Petition update

Help me help you Invite Your Aldermen to Join the Art Therapy National Awareness Day

Cheryl Wash /Highest Good Institute

Apr 27, 2015 — Aldermen's Responsibilities

Aldermen have several responsibilities. Depending on the municipality, aldermen meet with fellow council members monthly, twice a month or even weekly. They might also serve in emergency situations to work through issues pertaining to the area that they represent. Aldermen adhere to a scheduled list of items known as an agenda, but can deal with matters that arise quickly and without warning. The agenda is often posted before the meetings, which are usually open to the public.

In addition to working with fellow aldermen to hash out issues including zoning and other matters of city policy, aldermen often serve on committees that work on larger projects. For instance, let's say someone brought up the idea to build a youth center in your community. The first step in the process before ever breaking ground on the project would be to form a group to design a plan. Aldermen are appointed to head each of these committees. Aldermen might do research on some of the related issues, talk to representatives from other cities that have undertaken similar projects and discuss concerns with residents who might be affected by the construction of a new youth center.

In the United States, an alderman's job can range from a part-time position earning less than $10,000 a year to a full-time job earning as much as $100,000, as seen in Chicago [source: Office of Chicago City Clerk]. Just about anyone can run for election to be an alderman, though circumstances such as felony convictions may keep candidates off the ballot.

Each district has guidelines residents must meet to be considered viable candidates. These guidelines are often set by a board of elections or electoral commission to ensure candidates' integrity and to investigate possible conflicts of interest. This is where things can get interesting: Imagine if a city or county employee such as the person who checks your water usage was an alderman and he or she introduced a recommendation to give pay raises to meter readers. That would be an obvious conflict of interest.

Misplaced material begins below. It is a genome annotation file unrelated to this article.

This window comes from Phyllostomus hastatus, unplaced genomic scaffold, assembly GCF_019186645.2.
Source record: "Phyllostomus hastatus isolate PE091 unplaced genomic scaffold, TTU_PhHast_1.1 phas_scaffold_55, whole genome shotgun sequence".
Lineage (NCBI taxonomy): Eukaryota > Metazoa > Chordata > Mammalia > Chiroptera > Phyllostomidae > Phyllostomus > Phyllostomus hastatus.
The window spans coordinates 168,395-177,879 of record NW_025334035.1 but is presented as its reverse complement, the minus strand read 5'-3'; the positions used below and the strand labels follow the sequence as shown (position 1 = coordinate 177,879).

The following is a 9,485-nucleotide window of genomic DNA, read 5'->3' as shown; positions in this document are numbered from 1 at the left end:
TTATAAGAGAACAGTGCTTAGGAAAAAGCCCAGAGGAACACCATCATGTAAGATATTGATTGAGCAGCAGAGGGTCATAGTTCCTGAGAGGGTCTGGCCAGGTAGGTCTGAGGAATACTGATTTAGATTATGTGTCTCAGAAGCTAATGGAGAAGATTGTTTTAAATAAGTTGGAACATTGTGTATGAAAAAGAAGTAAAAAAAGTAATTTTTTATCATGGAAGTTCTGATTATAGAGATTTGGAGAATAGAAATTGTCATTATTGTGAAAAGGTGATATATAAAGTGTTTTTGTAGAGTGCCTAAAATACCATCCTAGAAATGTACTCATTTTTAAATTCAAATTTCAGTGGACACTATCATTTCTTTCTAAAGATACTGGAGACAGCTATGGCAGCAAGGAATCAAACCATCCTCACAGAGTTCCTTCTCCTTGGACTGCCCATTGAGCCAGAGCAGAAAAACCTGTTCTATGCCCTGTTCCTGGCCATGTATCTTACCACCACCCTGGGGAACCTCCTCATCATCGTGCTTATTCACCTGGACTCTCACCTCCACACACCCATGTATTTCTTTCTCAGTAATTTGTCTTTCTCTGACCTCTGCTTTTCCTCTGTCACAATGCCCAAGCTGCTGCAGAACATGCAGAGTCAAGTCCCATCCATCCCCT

Since aldermen are residents in communities and many times are only part-time city employees once elected, a potential candidate must be able to balance his or her time. While there is usually no prescribed number of hours required of aldermen, it's not uncommon to spend 20 or more hours in service per week. Also, aldermen can be required to be on call 24 hours a day.

Some well-known cities in the United States that have aldermen include St. Louis, Milwaukee, New Haven, Conn. and Chicago. Cities in Australia such as Adelaide elect aldermen, and several European countries still have their aldermen.

For more information on local government and to read related HowStuffWorks articles, take a look at the links on the next page.

Chicago Wards

Find your Ward and Alderman

Ward 1

Served by Alderman Joe Moreno
Ward 2

Served by Alderman Robert Fioretti
Ward 3

Served by Alderman Pat Dowell
Ward 4

Served by Alderman William Burns
Ward 5

Served by Alderman Leslie Hairston
Ward 6

Served by Alderman Roderick Sawyer
Ward 7

Served by Alderman Natashia Holmes
Ward 8

Served by Alderman Michelle Harris
Ward 9

Served by Alderman Anthony Beale
Ward 10

Served by Alderman John Pope
Ward 11

Served by Alderman James Balcer
Ward 12

Served by Alderman George A. Cardenas
Ward 13

Served by Alderman Marty Quinn
Ward 14

Served by Alderman Ed Burke
Ward 15

Served by Alderman Toni Foulkes
Ward 16

Served by Alderman JoAnn Thompson
Ward 17

Served by Alderman Latasha Thomas
Ward 18

Served by Alderman Lona Lane
Ward 19

Served by Alderman Matthew O’Shea
Ward 20

Served by Alderman Willie B. Cochran
Ward 21

Served by Alderman Howard Brookins Jr.
Ward 22

Served by Alderman Ricardo Munoz
Ward 23

Served by Alderman Michael Zalewski
Ward 24

Served by Alderman Michael Chandler
Ward 25

Served by Alderman Daniel Solis
Ward 26

Served by Alderman Roberto Maldonado
Ward 27

Served by Alderman Walter Burnett, Jr.
Ward 28

Served by Alderman Jason Ervin
Ward 29

Served by Alderman Deborah Graham
Ward 30

Served by Alderman Ariel E. Reboyras
Ward 31

Served by Alderman Ray Suarez
Ward 32

Served by Alderman Scott Waguespack
Ward 33

Served by Alderman Deborah Mell
Ward 34

Served by Alderman Carrie Austin
Ward 35

Served by Alderman Rey Colon
Ward 36

Served by Alderman Nicholas Sposato
Ward 37

Served by Alderman Emma Mitts
Ward 38

Served by Alderman Timothy M. Cullerton
Ward 39

Served by Alderman Margaret Laurino
Ward 40

Served by Alderman Patrick J. O'Connor
Ward 41

Served by Alderman Mary O’Connor
Ward 42

Served by Alderman Brendan Reilly
Ward 43

Served by Alderman Michele Smith
Ward 44

Served by Alderman Thomas M. Tunney
Ward 45

Served by Alderman John Arena
Ward 46

Served by Alderman James Cappleman
Ward 47

Served by Alderman Ameya Pawar
Ward 48

Served by Alderman Harry Osterman
Ward 49

Served by Alderman Joseph A. Moore
Ward 50

Served by Alderman Debra Silverstein

Keep fighting for people power!

Politicians and rich CEOs shouldn't make all the decisions. Today we ask you to help keep free and independent. Our job as a public benefit company is to help petitions like this one fight back and get heard. If everyone who saw this chipped in monthly we'd secure's future today. Help us hold the powerful to account. Can you spare a minute to become a member today?

I'll power Change with $5 monthlyPayment method


Please enter a comment.

We were unable to post your comment. Please try again.